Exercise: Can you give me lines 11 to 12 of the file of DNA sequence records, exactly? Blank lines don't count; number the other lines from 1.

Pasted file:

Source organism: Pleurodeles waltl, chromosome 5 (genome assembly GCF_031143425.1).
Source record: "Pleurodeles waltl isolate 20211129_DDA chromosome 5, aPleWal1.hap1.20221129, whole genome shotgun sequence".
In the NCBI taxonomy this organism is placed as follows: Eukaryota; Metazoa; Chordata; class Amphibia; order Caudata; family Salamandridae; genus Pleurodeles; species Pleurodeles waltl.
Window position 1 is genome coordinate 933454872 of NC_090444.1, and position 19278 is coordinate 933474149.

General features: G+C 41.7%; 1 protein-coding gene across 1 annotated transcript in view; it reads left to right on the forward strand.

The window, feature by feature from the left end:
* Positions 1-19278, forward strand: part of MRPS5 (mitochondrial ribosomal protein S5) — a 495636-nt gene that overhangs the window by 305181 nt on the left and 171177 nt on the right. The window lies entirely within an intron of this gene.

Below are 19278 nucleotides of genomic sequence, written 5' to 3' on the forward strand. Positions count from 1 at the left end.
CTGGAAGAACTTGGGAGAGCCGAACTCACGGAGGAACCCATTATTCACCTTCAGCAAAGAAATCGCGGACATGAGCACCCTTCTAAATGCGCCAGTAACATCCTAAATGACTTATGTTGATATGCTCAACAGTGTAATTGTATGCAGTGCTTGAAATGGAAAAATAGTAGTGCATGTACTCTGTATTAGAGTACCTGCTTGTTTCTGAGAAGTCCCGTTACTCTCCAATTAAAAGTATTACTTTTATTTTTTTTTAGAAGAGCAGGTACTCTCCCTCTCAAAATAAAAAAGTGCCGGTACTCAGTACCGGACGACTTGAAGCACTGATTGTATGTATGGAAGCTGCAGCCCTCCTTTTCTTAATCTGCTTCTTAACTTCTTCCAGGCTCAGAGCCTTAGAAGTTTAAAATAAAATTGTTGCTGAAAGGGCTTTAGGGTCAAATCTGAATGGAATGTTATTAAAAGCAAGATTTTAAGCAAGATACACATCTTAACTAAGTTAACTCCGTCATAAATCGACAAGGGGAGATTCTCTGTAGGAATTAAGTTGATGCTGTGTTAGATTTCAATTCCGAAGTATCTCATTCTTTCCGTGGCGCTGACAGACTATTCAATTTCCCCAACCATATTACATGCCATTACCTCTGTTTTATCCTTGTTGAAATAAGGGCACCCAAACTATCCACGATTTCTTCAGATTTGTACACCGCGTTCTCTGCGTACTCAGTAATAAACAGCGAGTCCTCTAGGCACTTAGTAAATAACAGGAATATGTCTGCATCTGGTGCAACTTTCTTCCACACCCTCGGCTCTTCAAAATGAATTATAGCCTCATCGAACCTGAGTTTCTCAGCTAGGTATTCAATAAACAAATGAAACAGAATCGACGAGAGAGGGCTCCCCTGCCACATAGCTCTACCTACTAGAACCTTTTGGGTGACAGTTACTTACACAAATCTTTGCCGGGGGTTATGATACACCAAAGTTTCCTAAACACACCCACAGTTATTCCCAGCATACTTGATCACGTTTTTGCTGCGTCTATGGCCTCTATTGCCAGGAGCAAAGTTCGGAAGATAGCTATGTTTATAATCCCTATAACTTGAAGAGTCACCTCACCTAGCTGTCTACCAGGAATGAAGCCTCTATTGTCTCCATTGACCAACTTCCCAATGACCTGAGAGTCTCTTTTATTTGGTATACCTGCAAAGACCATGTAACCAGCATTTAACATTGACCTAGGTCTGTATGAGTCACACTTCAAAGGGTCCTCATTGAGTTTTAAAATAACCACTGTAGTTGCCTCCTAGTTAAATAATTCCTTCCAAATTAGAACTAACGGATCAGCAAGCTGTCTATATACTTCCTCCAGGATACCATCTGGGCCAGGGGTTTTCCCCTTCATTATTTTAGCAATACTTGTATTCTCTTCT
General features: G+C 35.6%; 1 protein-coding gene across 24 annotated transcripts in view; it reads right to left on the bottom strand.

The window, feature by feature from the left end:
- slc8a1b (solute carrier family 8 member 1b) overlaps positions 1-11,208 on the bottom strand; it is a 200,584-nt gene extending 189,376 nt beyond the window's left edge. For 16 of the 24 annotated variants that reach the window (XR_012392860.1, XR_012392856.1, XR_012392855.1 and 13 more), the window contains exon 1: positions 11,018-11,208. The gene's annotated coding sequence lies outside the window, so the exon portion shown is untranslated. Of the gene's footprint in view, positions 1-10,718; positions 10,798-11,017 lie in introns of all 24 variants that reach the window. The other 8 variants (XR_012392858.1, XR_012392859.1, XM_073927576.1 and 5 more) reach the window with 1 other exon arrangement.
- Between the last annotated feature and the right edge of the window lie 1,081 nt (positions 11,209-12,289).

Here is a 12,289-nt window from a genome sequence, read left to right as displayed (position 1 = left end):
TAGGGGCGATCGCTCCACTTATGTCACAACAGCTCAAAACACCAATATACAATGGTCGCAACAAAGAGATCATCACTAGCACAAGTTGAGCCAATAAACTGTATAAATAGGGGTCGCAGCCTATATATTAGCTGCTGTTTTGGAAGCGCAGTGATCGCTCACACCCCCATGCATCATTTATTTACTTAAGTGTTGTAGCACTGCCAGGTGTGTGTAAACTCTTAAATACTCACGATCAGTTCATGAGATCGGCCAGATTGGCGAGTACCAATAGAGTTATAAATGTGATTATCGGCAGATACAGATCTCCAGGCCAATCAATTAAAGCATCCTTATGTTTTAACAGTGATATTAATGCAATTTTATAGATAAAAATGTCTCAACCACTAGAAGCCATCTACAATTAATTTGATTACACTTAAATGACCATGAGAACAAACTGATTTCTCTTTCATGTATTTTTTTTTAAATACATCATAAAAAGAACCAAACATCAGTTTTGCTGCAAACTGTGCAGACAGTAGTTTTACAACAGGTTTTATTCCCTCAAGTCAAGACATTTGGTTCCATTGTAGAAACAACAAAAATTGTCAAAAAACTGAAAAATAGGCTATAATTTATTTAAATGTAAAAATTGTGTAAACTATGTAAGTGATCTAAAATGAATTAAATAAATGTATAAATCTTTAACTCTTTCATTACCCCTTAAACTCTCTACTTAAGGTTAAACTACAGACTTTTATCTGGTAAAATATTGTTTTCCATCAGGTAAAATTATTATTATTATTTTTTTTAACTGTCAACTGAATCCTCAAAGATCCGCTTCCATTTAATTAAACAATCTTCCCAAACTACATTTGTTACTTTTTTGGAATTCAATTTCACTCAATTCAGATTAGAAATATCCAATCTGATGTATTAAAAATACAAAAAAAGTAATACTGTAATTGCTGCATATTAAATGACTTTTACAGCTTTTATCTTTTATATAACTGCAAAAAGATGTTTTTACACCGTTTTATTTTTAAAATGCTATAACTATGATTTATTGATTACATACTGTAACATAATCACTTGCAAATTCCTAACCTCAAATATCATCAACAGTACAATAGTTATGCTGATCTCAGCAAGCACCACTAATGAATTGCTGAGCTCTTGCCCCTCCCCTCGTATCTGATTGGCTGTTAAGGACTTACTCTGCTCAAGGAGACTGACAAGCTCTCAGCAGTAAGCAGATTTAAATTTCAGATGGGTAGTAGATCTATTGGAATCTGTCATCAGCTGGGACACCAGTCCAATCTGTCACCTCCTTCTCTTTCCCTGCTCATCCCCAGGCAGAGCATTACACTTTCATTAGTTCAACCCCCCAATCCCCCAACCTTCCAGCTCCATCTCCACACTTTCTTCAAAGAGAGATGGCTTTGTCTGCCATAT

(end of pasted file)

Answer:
The window, feature by feature from the left end:
- slc8a1b (solute carrier family 8 member 1b) overlaps positions 1-11,208 on the bottom strand; it is a 200,584-nt gene extending 189,376 nt beyond the window's left edge. For 16 of the 24 annotated variants that reach the window (XR_012392860.1, XR_012392856.1, XR_012392855.1 and 13 more), the window contains exon 1: positions 11,018-11,208. The gene's annotated coding sequence lies outside the window, so the exon portion shown is untranslated. Of the gene's footprint in view, positions 1-10,718; positions 10,798-11,017 lie in introns of all 24 variants that reach the window. The other 8 variants (XR_012392858.1, XR_012392859.1, XM_073927576.1 and 5 more) reach the window with 1 other exon arrangement.